“Hit the stop button. Get off the treadmill. I can’t let you run anymore, you’re gonna get hurt.”
Those words sound horrible, evil, depressing.
But to me, they were magical, beautiful, fantastic.
Those words meant there was something wrong with the way I was running. Seeing something wrong means there’s something to be fixed.
Yesterday was supposed to be the day the orthopedist was going to insist on surgery if I wasn’t running yet.
(I’m not running yet. I only made it to half a mile.)
5 months is a really, really long time when you’re wishing you were running or biking or something. But in the grand scheme of things, 5 months isn’t that long. No way was I letting some doc that saw me for a few minutes every 4 weeks slice my knee open.
So with a deadline impending (and my insurance deductible conveniently met) I searched out other options.
I finally found a guy that was certified in ART- active release technique– which I’ve heard can be quite successful in resolving chronic injuries. The guy sounded good- he had experience, he had advanced certifications, and he was a runner & triathlete. IS a runner & triathlete.
With nothing to lose, I knocked on his door and begged him to fix me.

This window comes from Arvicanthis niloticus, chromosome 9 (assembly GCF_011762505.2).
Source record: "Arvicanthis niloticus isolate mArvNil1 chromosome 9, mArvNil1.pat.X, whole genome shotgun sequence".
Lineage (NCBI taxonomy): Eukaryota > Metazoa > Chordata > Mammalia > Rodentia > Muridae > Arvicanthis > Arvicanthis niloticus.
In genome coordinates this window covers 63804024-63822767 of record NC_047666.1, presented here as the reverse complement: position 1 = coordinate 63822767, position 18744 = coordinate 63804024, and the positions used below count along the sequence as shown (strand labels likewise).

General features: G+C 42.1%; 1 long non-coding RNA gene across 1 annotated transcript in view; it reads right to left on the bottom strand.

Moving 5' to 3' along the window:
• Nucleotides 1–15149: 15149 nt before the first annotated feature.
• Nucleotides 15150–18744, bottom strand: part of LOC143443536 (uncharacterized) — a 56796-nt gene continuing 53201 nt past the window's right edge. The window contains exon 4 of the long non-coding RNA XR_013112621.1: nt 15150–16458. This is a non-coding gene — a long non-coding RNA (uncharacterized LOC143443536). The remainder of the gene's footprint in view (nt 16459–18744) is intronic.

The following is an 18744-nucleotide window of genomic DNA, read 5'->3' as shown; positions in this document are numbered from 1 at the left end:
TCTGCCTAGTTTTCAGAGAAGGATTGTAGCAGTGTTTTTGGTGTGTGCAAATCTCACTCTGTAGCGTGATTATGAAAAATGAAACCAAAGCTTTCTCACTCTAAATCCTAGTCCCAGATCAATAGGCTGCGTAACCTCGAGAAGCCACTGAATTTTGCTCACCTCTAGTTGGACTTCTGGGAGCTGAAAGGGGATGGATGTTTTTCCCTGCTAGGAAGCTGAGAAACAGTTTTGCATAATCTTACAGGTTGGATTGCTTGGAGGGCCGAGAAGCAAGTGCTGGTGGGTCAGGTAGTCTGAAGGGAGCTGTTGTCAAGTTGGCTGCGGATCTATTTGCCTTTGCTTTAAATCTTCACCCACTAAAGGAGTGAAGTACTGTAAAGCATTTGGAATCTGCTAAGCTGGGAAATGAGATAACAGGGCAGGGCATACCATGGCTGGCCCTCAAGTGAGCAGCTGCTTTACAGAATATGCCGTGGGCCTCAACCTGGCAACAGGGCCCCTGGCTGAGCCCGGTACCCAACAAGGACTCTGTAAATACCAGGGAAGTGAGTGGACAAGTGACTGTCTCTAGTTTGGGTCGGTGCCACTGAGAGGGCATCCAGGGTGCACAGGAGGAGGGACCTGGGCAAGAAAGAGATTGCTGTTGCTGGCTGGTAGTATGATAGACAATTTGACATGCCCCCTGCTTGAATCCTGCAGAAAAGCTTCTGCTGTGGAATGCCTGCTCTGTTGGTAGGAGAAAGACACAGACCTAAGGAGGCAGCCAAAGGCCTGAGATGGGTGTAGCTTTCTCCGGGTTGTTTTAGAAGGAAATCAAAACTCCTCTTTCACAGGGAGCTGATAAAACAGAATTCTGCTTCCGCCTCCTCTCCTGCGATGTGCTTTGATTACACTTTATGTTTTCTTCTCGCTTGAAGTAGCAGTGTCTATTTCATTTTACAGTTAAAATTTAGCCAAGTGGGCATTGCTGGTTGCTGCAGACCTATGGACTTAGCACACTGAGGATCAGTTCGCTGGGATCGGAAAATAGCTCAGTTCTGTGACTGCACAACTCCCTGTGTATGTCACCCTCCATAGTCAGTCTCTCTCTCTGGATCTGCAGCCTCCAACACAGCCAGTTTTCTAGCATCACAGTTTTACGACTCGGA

Bad news: I’m quite messed up.
Good news: It’s likely fixable.
He didn’t say rest and ice and covered it in some pain numbing cream and come back and expect it to be magically better.
He said it was going to take time, a lot of hard work, and some more pain before I was up and running again. But he didn’t say if I was running again.
My head was flooded with so much information I can hardly remember it all, but the gist of it is this:
My left IT band is hurting because my right side is rotating too much when I run. It sounds backwards, but because of the rotation, extra stress is being put on my left IT band and my left leg is working much harder than it should be. My joints are super mobile, but extremely inflexible…aka a bad combo.
(He was convinced from watching me run that I’d had an injury to my right hip in the past. After insisting I never did, and him asking over & over, “are you sure?” I suddenly flashed back to my high school days were I limped and hobbled around with tendinitis in my right hip from dancing.)
I was amazed- the doc just looked at me standing in front of him and pretty much knew right away what he thought the problem was. He did a few more tests- balancing, squatting, rotating, etc and watched me run on the treadmill.
Not one x-ray. No MRI. No poking and prodding. Problem found. Genius. (Or super quack.)
So now starts more therapy, more exercises, more doctor’s appointments. But this time the exercises make so much more sense to me. They’re functional. I can feel how hard they are on the right instead of the left.
And me explaining all that probably took longer than it did for him to diagnose me.
Have you ever tried alternative therapies? What was your experience like?